Japan expected to scrap Monju fast reactor

22 September 2016

Japan is expected to decommission its prototype fast-breeder nuclear reactor at Monju in Fukui Prefecture, which has faced a series of technical, economic and safety problems since first achieving criticality in 1994, including a serious leakage of sodium coolant and fire in 1995. The reactor had only been operational for 250 days before the Fukushima accident in March 2011, which resulted in all of Japan’s reactors being closed down, pending safety checks.

Revelations of a massive number of equipment inspection failures in 2012 and subsequent lax management practices led the Nuclear Regulation Authority (NRA) to conclude last November that the operator, the Japan Atomic Energy Agency, was not qualified to safely operate the reactor. However, the Ministry of Education, Culture, Sports, Science and Technology, which oversees the Monju project, has been unable to find a new operator.

The ministry then considered other ways it could continue operation, but the government now appears to favour scrapping it, not least because of the heavy cost involved. The Ministry estimated it will require at least JPY580bn ($5.7bn) to restart the reactor, including funds needed to upgrade the facilities to meet new safety requirements introduced after the Fukushima disaster. This assumes that it would take about 10 years to complete the work to refurbish the facilities, and another five or six years to accumulate data by running the reactor.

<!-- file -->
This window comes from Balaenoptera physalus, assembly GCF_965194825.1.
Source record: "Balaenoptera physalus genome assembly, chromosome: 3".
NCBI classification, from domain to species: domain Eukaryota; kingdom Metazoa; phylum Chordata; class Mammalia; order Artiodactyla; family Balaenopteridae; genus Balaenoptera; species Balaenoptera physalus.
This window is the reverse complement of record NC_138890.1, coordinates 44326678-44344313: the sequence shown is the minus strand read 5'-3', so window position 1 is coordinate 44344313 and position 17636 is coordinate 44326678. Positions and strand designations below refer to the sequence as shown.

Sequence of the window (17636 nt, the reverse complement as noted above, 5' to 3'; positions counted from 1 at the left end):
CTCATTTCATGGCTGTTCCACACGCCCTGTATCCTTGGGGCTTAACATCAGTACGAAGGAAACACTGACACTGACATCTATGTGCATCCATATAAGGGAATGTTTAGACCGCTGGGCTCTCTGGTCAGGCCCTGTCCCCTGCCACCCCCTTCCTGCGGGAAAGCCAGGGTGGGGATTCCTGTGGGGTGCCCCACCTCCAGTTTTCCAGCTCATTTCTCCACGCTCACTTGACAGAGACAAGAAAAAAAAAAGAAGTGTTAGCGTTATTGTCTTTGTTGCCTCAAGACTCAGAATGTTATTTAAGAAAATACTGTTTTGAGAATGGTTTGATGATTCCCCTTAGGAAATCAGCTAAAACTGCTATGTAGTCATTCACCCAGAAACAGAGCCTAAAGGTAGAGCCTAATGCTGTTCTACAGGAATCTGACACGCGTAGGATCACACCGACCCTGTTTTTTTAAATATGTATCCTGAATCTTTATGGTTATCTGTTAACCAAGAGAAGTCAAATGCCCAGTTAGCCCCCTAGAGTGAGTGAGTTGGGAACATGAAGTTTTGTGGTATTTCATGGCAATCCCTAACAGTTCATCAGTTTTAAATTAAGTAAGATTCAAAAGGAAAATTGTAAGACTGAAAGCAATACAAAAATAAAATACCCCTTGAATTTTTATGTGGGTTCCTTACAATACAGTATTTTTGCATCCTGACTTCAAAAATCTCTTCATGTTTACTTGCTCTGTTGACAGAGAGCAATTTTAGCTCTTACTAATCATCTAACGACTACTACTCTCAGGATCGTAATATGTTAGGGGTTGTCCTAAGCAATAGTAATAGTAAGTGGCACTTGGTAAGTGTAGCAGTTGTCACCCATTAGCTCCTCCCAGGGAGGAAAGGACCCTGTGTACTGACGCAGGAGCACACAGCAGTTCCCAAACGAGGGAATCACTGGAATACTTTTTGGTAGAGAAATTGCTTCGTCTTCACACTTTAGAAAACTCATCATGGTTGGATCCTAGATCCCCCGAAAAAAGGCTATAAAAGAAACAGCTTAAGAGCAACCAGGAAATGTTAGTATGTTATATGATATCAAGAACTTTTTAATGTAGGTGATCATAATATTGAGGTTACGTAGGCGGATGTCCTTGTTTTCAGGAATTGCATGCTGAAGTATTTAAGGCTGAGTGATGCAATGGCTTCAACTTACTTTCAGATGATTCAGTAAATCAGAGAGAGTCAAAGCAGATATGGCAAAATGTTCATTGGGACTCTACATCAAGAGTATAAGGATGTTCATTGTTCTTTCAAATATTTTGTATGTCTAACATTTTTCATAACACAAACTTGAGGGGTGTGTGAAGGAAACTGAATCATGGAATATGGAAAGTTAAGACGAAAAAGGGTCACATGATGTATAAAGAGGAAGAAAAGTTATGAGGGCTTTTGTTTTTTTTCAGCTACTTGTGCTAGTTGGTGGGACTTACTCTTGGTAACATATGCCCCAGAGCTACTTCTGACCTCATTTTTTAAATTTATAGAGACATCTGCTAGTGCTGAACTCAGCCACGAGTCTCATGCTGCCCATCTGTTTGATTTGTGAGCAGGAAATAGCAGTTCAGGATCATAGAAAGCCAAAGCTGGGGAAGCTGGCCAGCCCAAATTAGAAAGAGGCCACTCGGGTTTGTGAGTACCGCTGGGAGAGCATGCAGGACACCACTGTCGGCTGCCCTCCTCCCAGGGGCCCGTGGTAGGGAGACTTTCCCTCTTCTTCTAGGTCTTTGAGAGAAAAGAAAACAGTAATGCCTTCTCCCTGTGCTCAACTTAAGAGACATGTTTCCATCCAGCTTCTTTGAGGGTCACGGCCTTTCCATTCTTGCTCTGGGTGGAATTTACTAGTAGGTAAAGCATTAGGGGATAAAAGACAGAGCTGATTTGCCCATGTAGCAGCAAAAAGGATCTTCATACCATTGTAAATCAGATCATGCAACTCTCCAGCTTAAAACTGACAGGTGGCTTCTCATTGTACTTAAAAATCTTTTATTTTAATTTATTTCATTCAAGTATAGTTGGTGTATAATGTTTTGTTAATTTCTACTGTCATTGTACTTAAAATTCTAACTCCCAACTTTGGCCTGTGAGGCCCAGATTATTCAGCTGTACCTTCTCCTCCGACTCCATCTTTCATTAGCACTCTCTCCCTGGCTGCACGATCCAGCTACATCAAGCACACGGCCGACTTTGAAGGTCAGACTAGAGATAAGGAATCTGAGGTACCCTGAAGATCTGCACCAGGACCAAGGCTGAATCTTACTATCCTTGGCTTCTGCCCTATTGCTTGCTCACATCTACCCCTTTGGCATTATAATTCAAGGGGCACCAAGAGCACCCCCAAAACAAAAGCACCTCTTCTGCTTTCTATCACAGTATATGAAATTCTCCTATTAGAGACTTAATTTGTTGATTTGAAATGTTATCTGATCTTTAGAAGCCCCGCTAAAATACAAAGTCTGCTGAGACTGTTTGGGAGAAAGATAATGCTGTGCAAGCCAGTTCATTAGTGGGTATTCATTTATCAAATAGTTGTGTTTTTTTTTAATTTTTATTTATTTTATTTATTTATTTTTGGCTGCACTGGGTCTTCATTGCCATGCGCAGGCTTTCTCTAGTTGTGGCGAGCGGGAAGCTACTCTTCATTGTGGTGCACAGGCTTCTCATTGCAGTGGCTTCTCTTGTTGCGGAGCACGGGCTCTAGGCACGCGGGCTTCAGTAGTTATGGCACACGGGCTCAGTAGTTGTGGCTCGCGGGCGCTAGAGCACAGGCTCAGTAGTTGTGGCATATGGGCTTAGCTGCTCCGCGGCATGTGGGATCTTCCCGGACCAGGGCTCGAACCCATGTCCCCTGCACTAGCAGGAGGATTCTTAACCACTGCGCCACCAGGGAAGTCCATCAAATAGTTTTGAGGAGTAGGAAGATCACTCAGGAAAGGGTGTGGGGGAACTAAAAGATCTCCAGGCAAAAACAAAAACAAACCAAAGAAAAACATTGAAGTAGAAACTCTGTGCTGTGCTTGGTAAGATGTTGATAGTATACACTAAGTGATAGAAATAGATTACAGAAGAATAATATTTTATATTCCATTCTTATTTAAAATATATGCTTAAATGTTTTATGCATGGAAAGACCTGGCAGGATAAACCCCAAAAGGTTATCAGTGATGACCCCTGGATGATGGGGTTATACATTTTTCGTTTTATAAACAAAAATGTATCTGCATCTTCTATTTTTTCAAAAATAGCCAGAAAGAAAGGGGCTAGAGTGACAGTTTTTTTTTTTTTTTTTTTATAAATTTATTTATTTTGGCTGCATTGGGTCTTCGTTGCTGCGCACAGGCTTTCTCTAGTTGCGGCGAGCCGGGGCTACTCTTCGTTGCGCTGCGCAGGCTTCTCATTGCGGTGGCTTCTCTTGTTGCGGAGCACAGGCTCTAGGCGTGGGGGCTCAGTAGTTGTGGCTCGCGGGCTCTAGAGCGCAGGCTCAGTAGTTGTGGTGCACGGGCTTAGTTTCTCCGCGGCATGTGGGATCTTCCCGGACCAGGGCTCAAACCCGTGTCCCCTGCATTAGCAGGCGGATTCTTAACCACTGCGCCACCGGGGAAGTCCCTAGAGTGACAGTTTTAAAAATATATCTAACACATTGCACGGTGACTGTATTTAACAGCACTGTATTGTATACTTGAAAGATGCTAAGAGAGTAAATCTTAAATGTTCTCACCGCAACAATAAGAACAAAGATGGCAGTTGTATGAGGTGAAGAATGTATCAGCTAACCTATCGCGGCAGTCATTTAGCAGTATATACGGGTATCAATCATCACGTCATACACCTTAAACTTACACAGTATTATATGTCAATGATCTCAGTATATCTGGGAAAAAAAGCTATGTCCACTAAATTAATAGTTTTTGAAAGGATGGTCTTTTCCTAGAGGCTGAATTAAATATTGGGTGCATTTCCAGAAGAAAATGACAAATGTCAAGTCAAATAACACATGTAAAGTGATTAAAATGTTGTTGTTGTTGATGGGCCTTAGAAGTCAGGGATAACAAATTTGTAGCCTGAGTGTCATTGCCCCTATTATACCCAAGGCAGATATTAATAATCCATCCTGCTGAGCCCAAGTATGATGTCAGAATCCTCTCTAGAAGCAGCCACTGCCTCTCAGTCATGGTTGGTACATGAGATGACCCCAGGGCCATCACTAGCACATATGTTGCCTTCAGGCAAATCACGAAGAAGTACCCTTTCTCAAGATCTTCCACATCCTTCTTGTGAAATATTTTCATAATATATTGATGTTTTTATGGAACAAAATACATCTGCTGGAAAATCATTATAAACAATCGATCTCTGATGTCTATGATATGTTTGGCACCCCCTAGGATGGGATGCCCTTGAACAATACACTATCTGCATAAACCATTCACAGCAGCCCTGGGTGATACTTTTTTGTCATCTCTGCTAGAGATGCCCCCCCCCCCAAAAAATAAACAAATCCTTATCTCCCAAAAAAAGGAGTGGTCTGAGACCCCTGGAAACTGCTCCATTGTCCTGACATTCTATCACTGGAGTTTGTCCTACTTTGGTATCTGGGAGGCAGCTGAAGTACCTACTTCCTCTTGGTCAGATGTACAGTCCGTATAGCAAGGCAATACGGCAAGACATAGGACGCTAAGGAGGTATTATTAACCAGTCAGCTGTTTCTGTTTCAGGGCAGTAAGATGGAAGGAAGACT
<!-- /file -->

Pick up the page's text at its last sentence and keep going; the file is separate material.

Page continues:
The government decided on 21 September to rethink its policy. "Regarding the Monju project, we will fundamentally review it by the end of the year, including (the option of) scrapping it," Chief Cabinet Secretary Yoshihide Suga said during a meeting of ministers. Suga said a panel to discuss Japan’s fast-reactor development policy will be launched and the fate of the Monju reactor will be discussed there. The project has already cost more than JPY1,000bn and has also led to concern over the build-up in stocks of plutonium, which the reactor was meant to burn.

However, the government continues to support plans to burn plutonium-uranium mixed oxide fuel (mox) in conventional reactors as a way to consume plutonium, despite public opposition amid safety concerns. Local media quoted “sources close to the matter”, as saying the government is likely to continue fast-reactor development by using the Joyo experimental reactor in Ibaraki Prefecture created as the first stage of the fast breeder reactor development project. Japan may also consider partnering with France to develop a fast reactor, the sources said.



Privacy Policy
We have updated our privacy policy. In the latest update it explains what cookies are and how we use them on our site. To learn more about cookies and their benefits, please view our privacy policy. Please be aware that parts of this site will not function correctly if you disable cookies. By continuing to use this site, you consent to our use of cookies in accordance with our privacy policy unless you have disabled them.